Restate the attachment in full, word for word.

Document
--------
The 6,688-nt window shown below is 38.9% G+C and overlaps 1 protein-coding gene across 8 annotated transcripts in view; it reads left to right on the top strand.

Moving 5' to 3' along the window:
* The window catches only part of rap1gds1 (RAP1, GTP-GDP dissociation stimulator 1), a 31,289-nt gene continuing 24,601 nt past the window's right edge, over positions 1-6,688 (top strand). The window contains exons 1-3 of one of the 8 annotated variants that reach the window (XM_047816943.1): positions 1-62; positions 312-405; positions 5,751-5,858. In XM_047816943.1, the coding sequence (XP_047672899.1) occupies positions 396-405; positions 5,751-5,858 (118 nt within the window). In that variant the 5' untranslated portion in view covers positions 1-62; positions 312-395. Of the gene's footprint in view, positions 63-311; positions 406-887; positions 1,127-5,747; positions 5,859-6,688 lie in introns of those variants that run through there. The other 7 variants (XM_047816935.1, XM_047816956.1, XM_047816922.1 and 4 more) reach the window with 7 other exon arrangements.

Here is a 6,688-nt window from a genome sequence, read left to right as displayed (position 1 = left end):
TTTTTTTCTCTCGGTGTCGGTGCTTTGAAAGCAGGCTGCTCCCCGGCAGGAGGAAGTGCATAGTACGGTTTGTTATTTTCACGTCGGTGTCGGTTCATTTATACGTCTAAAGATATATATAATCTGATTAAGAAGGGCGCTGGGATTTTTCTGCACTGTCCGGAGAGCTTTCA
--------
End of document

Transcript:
The 6,688-nt window shown below is 38.9% G+C and overlaps 1 protein-coding gene across 8 annotated transcripts in view; it reads left to right on the top strand.

Moving 5' to 3' along the window:
* The window catches only part of rap1gds1 (RAP1, GTP-GDP dissociation stimulator 1), a 31,289-nt gene continuing 24,601 nt past the window's right edge, over positions 1-6,688 (top strand). The window contains exons 1-3 of one of the 8 annotated variants that reach the window (XM_047816943.1): positions 1-62; positions 312-405; positions 5,751-5,858. In XM_047816943.1, the coding sequence (XP_047672899.1) occupies positions 396-405; positions 5,751-5,858 (118 nt within the window). In that variant the 5' untranslated portion in view covers positions 1-62; positions 312-395. Of the gene's footprint in view, positions 63-311; positions 406-887; positions 1,127-5,747; positions 5,859-6,688 lie in introns of those variants that run through there. The other 7 variants (XM_047816935.1, XM_047816956.1, XM_047816922.1 and 4 more) reach the window with 7 other exon arrangements.

Here is a 6,688-nt window from a genome sequence, read left to right as displayed (position 1 = left end):
TTTTTTTCTCTCGGTGTCGGTGCTTTGAAAGCAGGCTGCTCCCCGGCAGGAGGAAGTGCATAGTACGGTTTGTTATTTTCACGTCGGTGTCGGTTCATTTATACGTCTAAAGATATATATAATCTGATTAAGAAGGGCGCTGGGATTTTTCTGCACTGTCCGGAGAGCTTTCA